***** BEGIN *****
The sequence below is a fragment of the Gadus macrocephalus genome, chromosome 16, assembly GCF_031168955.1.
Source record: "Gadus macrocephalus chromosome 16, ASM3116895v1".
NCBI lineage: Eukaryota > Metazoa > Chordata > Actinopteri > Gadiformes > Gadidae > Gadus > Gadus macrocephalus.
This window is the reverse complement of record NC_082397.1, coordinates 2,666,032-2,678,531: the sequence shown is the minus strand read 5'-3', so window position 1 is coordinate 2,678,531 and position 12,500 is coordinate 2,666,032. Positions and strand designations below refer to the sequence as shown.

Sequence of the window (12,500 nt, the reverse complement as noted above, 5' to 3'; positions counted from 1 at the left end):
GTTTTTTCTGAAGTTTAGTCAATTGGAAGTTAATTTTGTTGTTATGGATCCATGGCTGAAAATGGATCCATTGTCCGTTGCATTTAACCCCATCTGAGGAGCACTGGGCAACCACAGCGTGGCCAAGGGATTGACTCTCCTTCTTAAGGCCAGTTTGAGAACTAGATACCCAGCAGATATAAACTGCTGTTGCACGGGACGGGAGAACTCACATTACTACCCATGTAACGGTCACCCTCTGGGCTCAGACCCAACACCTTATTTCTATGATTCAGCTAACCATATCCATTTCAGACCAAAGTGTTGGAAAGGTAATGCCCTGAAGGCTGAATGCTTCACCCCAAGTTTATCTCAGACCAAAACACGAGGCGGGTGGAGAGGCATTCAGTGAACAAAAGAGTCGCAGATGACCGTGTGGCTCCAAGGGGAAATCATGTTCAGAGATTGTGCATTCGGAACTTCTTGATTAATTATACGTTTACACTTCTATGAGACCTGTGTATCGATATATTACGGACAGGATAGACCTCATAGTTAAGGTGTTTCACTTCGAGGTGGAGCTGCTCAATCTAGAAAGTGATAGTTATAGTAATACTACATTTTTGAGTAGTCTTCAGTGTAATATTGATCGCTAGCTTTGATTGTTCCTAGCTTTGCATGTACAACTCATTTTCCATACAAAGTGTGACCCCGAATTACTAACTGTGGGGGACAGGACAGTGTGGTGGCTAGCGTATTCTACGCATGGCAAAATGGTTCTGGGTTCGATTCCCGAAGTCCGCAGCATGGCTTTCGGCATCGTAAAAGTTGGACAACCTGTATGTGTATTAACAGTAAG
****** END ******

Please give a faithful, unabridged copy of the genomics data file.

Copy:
The sequence below is a fragment of the Gadus macrocephalus genome, chromosome 16, assembly GCF_031168955.1.
Source record: "Gadus macrocephalus chromosome 16, ASM3116895v1".
NCBI lineage: Eukaryota > Metazoa > Chordata > Actinopteri > Gadiformes > Gadidae > Gadus > Gadus macrocephalus.
This window is the reverse complement of record NC_082397.1, coordinates 2,666,032-2,678,531: the sequence shown is the minus strand read 5'-3', so window position 1 is coordinate 2,678,531 and position 12,500 is coordinate 2,666,032. Positions and strand designations below refer to the sequence as shown.

Sequence of the window (12,500 nt, the reverse complement as noted above, 5' to 3'; positions counted from 1 at the left end):
GTTTTTTCTGAAGTTTAGTCAATTGGAAGTTAATTTTGTTGTTATGGATCCATGGCTGAAAATGGATCCATTGTCCGTTGCATTTAACCCCATCTGAGGAGCACTGGGCAACCACAGCGTGGCCAAGGGATTGACTCTCCTTCTTAAGGCCAGTTTGAGAACTAGATACCCAGCAGATATAAACTGCTGTTGCACGGGACGGGAGAACTCACATTACTACCCATGTAACGGTCACCCTCTGGGCTCAGACCCAACACCTTATTTCTATGATTCAGCTAACCATATCCATTTCAGACCAAAGTGTTGGAAAGGTAATGCCCTGAAGGCTGAATGCTTCACCCCAAGTTTATCTCAGACCAAAACACGAGGCGGGTGGAGAGGCATTCAGTGAACAAAAGAGTCGCAGATGACCGTGTGGCTCCAAGGGGAAATCATGTTCAGAGATTGTGCATTCGGAACTTCTTGATTAATTATACGTTTACACTTCTATGAGACCTGTGTATCGATATATTACGGACAGGATAGACCTCATAGTTAAGGTGTTTCACTTCGAGGTGGAGCTGCTCAATCTAGAAAGTGATAGTTATAGTAATACTACATTTTTGAGTAGTCTTCAGTGTAATATTGATCGCTAGCTTTGATTGTTCCTAGCTTTGCATGTACAACTCATTTTCCATACAAAGTGTGACCCCGAATTACTAACTGTGGGGGACAGGACAGTGTGGTGGCTAGCGTATTCTACGCATGGCAAAATGGTTCTGGGTTCGATTCCCGAAGTCCGCAGCATGGCTTTCGGCATCGTAAAAGTTGGACAACCTGTATGTGTATTAACAGTAAG